It is a 153-page document made public by the Minneapolis Star-Tribune that begins with these awkward sentences:
"The day of the Super Bowl game (the "Game" or the "Super Bowl") is America's unofficial holiday, a day when the attention of an entire nation is focused on the Game in one region between the championship teams of the American and the National Football Conferences. The most highly anticipated annual sports event in North American sports is also a time for festive celebration and civic pride."
This is taken from an NFL document titled "Super Bowl LII-Host City Bid Specifications & Requirements." This interesting piece of extended overblown prose and arrogance lays out for any aspiring city what will be required of it and its taxpayers if they expect to win the bid to host "America's unofficial holiday." It is stunning in its attention to the most trivial of details, not to mention what it seeks to extort from willing public officials who have a simplistic worldview worthy of George Babbitt. The big difference is that Sinclair Lewis was a much better writer than the copy-writing team at the National Football League.
For the past 20 years in this column, I have attempted to record the most insipid and banal displays of consumption that populate the American landscape during the Super Bowl celebration. This year I will not record the many excesses available for review, but rather I want to examine this instruction manual for aspiring Super Bowl hosts. The document tells us much about the NFL and about those who think it is important enough to drive their communities into debt in order to host this mid-winter blowout.
"The NFL Events Department is the lead entity responsible for 'the planning, management and execution of the Super Bowl, working closely with many other NFL departments, including Communications, Broadcasting, Football Operations, Finance, Security, Legal, Marketing & Sales, and Consumer Products." The NFL will be in control of this event in all its multitudinous dimensions. All commercial operations will be owned or controlled by the NFL including rights and licensing.
All aspects of stadium operations are handled by the NFL including parking, concessions, ATM machines, merchandise, credit cards, programs, ticketing, staffing and many more. The ATM's must take only the debit and credit cards that are approved by the NFL. The NFL takes 100 percent of ticket revenue and handles all ticket distribution and allocation. Tales of NFL Commissioners and team owners scalping tickets are not mentioned. This year the mayor of Glendale, Ariz., who was a critic of the bid and the concessions required of the city, will not be allocated a complementary ticket to the game.
The NFL requires a tax exemption from state, county, city and any other local taxes. Any NFL transactions that are not tax exempt must be paid by the Host Committee. The host city must create a Clean Zone, essentially a Super Bowl DMZ around the stadium, the NFL Experience and the headquarters hotels used by the NFL. The police for this operation will be supplied by the city at city cost. And of course the police will be at the command of the NFL. Also among their duties will be to work on the anti-counterfeiting unit whose major concern is suppressing counterfeit official NFL merchandise.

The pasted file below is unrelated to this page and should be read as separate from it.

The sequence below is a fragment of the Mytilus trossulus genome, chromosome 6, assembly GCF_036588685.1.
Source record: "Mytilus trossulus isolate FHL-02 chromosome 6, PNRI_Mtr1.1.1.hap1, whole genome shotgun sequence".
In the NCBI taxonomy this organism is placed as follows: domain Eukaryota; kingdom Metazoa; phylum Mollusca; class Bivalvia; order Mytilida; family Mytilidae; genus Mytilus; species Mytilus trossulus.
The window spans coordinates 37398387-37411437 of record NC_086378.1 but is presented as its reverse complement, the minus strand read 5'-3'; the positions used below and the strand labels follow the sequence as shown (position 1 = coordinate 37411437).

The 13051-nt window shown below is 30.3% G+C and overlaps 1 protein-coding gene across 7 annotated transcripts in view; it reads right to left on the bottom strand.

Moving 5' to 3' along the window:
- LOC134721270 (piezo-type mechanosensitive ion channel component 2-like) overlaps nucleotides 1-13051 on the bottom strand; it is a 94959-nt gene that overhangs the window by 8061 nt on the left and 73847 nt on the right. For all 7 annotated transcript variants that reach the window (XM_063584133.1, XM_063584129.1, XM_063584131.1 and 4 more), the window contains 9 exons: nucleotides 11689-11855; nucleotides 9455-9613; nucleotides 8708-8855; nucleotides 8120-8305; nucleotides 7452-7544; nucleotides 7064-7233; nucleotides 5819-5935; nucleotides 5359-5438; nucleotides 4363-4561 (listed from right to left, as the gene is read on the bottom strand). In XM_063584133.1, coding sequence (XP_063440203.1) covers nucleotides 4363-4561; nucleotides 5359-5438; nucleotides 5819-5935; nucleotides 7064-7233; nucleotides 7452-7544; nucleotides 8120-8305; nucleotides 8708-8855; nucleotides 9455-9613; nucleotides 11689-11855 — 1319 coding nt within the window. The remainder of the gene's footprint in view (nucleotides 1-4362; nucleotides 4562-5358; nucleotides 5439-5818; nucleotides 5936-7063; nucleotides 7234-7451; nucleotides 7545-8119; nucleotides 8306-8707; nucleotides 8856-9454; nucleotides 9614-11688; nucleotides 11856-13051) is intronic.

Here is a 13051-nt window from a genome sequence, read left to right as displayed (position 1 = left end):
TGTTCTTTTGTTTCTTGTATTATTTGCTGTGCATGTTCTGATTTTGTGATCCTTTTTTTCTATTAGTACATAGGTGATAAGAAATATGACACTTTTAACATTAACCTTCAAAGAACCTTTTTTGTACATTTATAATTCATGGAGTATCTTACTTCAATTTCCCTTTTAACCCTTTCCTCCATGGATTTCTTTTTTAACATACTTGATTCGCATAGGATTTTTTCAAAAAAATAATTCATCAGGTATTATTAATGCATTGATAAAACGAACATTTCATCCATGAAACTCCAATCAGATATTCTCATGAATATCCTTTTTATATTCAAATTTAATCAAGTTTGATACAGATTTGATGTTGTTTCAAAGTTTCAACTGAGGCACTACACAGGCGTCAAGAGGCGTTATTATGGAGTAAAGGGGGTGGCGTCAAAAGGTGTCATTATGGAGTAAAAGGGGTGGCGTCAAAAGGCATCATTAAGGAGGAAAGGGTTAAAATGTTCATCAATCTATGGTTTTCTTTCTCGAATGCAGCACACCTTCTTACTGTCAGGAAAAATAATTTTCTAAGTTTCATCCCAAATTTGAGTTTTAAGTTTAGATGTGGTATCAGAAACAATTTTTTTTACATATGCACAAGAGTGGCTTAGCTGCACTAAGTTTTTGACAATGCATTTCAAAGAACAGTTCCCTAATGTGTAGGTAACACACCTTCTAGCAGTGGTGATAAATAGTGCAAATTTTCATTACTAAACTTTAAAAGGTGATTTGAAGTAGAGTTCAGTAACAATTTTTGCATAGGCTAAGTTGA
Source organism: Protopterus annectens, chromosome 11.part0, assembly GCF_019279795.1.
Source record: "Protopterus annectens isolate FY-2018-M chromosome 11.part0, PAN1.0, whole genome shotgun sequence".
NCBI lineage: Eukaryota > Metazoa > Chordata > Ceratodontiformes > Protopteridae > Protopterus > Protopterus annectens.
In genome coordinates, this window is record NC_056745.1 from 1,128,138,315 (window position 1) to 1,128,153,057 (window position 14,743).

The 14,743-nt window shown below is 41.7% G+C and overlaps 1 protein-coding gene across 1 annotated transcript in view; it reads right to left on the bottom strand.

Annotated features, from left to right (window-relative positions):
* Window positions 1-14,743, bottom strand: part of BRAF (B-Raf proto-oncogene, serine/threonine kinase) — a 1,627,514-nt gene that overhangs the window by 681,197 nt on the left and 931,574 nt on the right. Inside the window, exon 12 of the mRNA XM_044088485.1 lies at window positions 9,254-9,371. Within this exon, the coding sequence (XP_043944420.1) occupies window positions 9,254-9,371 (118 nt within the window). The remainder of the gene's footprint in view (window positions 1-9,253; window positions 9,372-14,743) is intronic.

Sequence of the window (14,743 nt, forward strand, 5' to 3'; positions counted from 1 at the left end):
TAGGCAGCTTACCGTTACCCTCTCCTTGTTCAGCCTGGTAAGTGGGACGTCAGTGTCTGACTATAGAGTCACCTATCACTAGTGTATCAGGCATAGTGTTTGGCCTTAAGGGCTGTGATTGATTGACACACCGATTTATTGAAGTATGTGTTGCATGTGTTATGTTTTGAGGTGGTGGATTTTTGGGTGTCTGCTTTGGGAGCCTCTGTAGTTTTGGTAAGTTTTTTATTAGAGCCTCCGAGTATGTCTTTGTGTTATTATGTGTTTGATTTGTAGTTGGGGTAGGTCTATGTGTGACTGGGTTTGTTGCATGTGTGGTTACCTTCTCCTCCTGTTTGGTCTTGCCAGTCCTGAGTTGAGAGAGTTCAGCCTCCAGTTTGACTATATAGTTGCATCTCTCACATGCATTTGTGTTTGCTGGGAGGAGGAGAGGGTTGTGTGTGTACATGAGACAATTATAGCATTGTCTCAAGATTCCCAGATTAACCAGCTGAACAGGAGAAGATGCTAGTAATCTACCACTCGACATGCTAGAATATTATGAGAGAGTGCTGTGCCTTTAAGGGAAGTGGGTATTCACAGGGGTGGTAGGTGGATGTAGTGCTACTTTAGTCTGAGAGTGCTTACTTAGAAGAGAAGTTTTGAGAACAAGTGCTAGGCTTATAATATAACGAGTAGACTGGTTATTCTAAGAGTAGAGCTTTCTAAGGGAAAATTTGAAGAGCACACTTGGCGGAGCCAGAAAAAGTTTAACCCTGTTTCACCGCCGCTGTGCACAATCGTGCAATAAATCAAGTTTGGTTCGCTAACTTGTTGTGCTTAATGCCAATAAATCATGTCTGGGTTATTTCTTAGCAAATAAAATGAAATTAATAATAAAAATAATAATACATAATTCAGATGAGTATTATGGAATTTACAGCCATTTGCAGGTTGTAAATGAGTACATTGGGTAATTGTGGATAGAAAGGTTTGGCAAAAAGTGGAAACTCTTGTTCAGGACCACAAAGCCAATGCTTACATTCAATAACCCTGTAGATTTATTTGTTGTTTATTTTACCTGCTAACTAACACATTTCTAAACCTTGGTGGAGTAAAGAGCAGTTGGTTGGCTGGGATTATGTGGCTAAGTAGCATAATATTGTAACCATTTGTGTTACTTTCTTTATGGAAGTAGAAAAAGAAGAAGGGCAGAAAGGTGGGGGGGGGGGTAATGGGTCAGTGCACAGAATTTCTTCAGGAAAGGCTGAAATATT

Three golf courses are to be supplied for the NFL Foundation Golf Classic, and two bowling alleys are to be provided for the NFL Celebrity Bowling Classic. If the game is held in a winter climate the NFL reserves the right to use the golf courses at any other times of the year. If there is cost involved in any of this the Host will pay the bill.
All the rooms in at least one hotel will be taken over by the NFL, and all meeting and conference space provided without cost. All hotels are required to offer room rebates to the league.
In the "Transportation" section of the document, as well as in many other sections, there is one recurring phrase, "at no cost to the NFL" or some variation therefore. This seems to be the "Super Bowl Mantra" of the NFL. Similarly the phrase "exclusive use" and variations on it are found across the length of the document. The needs for limos, shuttle buses, and school buses as well as secure and exclusive parking facilities are listed for these and other NFL vehicles.
The Host City "will be responsible for providing" practice facilities for the participating teams equivalent to what is normal for the NFL team located at the host site. There are detailed specifications for these facilities down to water, ice, laundry, and catering. This section rambles on for several pages covering all imaginable items, and some that exceed the limits of the imagination.
This is the tip of the iceberg. The requirements and lists of needs spread over the 153 pages reveal an insatiable appetite for freebies for the National Football League, a nine billion dollar business masquerading as a sport.
It does seem a bit excessive even by NFL and Super Bowl standards, but then isn't this the way the free market of supply and demand works? If you have limited supply and unlimited demand, one Super Bowl and multiple potential host cities, then you grab all that the traffic will bear. Free markets seem to work best for monopolies and cartels.
This is the position the NFL finds itself in, and one that it is more than willing to exploit at a cost to taxpayers everywhere, even those taxpayers who couldn't care less about professional football.
On Sport and Society this is Dick Crepeau reminding you that you don't have to be a good sport to be a bad loser.
UPDATE: The CEO of Modell's Sporting Goods offered the mayor of Glendale, Ariz. two tickets to the Super Bowl.
Copyright 2015 by Richard C. Crepeau